PHANTOM THREAD

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phantom thread 109x160 - PHANTOM THREADThis story is about an iconic fashion designer who abuses those around him. Despite such abhorrent behavior, he finds happiness, which sends a message that if you’re spectacularly successful and talented, you can get away with anything. In this post-Harvey Weinstein era, I’m not sure that’s something the audience will want to hear.

It’s 1950 and the House of Woodcock is a prestigious haute couture establishment in post-war Britain. The unreasonable demands of the designer, Reynolds Woodcock (Daniel Day-Lewis), are pandered to by everyone, especially his devoted sister, Cyril (Lesley Manville). She is the stabilizing influence that counters her brother’s eccentricities and she treats both her sibling and his elite clientele with unequivocal deference. She also plays a major part in Reynold’s private life, and assumes responsibility when the confirmed bachelor tires of his latest amour and leaves it to her to make way for the next. The latest replacement to come along is a young waitress, Alma (Vicky Krieps). She is captivated by the fabulous tailor and willingly moves into his home to be part of his burgeoning empire.

It’s difficult to like any of the characters in this meandering tale. Reynolds is a cliché with his extreme fastidiousness and bullying ways. His appeal lessens by the minute as he snaps and growls his way through his privileged life.

Alma is pleasant enough but her willingness to accept Reynold’s ill-treatment prevents her from being anything remotely resembling a heroine. When she finally decides to act, it’s anonymous; she’s not prepared to risk anything.

But jeopardy is what creates tension and with this component absent, the landscape lies flat from beginning to end. Cyril is the most relatable of the three, and had Alma been made of sturdier stuff, the ensuing cat fights could have exploded the household. Such tension between Reynold’s two women would also have given him something more to worry about than Alma’s indelicate table manners.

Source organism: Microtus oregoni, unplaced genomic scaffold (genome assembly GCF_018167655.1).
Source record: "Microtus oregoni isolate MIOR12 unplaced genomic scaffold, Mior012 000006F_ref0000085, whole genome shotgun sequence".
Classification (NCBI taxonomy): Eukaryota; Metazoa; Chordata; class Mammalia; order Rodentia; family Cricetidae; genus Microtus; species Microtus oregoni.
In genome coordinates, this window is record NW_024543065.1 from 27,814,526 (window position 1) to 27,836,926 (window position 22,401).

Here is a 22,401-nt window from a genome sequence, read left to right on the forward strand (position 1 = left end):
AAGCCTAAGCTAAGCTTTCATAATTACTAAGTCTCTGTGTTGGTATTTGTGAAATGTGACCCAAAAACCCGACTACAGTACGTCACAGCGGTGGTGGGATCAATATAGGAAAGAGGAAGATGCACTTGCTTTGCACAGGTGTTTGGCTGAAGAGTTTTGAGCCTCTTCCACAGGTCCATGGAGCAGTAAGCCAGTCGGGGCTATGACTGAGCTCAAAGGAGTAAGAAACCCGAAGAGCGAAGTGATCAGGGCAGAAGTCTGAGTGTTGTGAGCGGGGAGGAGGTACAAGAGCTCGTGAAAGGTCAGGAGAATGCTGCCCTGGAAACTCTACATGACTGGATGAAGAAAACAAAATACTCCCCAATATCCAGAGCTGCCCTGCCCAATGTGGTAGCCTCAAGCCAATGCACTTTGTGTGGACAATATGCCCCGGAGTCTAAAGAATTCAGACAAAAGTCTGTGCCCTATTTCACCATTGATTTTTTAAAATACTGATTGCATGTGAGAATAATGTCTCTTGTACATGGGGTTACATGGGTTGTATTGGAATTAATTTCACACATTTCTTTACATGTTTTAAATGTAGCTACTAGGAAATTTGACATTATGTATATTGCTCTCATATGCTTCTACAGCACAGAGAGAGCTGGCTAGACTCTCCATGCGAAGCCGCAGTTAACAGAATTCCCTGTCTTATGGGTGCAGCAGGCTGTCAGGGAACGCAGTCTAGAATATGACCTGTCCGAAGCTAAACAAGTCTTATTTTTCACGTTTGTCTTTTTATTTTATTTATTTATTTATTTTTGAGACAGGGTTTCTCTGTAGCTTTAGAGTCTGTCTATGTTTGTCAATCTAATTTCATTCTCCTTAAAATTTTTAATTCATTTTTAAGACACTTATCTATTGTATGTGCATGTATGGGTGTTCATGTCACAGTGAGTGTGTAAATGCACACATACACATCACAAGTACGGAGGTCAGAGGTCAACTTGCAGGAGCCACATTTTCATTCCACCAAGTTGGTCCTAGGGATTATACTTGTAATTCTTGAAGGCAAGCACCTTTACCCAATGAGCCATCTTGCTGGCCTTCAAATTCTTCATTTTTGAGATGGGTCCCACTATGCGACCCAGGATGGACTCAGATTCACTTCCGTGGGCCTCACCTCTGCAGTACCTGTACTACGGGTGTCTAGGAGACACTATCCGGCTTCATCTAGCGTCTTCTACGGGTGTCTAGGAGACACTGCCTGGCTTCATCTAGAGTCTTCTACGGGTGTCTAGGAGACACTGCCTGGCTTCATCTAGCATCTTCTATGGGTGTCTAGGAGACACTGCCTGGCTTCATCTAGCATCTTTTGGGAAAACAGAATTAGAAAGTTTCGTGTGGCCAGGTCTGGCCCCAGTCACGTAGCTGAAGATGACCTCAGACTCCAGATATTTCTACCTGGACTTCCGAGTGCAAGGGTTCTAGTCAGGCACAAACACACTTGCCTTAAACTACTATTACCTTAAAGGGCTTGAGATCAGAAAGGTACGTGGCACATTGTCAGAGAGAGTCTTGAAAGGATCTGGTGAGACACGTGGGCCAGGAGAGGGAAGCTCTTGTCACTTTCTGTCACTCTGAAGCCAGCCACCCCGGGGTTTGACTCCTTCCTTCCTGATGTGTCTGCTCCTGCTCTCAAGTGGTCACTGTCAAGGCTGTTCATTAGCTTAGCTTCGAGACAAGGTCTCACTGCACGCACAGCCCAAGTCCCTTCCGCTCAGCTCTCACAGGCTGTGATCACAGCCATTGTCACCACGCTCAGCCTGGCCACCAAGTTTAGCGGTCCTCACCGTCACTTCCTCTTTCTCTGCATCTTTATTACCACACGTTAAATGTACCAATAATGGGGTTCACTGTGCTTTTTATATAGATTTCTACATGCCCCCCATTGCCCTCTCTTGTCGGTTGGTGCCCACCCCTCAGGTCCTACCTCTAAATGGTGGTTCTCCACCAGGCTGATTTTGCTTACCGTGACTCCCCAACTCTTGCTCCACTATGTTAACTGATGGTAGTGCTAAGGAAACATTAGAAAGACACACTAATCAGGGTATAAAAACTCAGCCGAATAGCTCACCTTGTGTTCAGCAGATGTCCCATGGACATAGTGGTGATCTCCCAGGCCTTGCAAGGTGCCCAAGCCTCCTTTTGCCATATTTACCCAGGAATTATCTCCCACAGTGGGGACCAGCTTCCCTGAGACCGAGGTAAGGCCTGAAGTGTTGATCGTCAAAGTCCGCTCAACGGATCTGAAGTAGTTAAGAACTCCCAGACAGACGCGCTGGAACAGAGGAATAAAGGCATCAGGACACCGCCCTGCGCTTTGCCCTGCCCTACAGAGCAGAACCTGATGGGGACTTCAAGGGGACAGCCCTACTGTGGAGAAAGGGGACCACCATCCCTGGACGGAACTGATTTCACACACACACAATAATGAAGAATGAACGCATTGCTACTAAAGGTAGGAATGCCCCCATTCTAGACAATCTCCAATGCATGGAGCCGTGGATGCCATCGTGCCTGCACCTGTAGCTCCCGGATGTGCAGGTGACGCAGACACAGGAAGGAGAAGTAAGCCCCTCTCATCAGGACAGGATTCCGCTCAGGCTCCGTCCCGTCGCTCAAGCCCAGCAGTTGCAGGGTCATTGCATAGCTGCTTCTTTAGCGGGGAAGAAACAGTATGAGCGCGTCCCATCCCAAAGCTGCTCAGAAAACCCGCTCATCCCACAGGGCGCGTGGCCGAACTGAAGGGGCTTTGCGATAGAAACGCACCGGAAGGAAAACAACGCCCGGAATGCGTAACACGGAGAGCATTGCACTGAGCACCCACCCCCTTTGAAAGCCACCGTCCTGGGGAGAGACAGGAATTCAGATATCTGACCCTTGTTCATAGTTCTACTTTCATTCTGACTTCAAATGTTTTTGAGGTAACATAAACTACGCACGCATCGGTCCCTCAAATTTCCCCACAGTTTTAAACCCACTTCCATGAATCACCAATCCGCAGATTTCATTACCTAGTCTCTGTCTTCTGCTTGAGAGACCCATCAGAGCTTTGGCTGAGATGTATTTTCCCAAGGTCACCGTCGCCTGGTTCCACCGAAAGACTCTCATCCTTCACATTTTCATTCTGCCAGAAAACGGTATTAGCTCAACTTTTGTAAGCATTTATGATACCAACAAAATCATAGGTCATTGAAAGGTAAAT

Very little actually happens in this film, and when it does, it raises more questions than it answers. For example, when Alma is told to change her meal times so she doesn’t eat with Reynolds any more, it’s never made clear whether or not she complies.

Apart from being unsatisfying, it’s also a missed opportunity to let the audience know how Alma feels about being a part of such a restrictive household. Her life views remain as much a mystery as her past, and begs the question whether anyone in this film matters apart from the omnipotent genius.

But the biggest mystery of all is why this offering is being hailed by the film industry as a worthy finale to Daniel Day Lewis’ illustrious career. Maybe it’s because they’re trying to steer the conversation away from the misogynistic storyline and make it about Lewis, whose absence from the harassment claims make him one of the good guys.

United States Jan 19, 2018

Australia Feb 1, 2018

Czech Republic Feb 1, 2018

Germany Feb 1, 2018

Greece Feb 1, 2018

Hungary Feb 1, 2018

Israel Feb 1, 2018

Portugal Feb 1, 2018

Slovakia Feb 1, 2018

United Kingdom Feb 2, 2018

Norway Feb 2, 2018

France Feb 14, 2018

Denmark Feb 15, 2018

Italy Feb 22, 2018

Singapore Feb 22, 2018

Poland Feb 23, 2018

Sweden Feb 23, 2018

Taiwan Feb 23, 2018

Vietnam Feb 23, 2018

Netherlands Mar 1, 2018

Estonia Mar 9, 2018

Argentina Mar 15, 2018

Russia Mar 15, 2018

Hong Kong Mar 29, 2018

Turkey Apr 13, 2018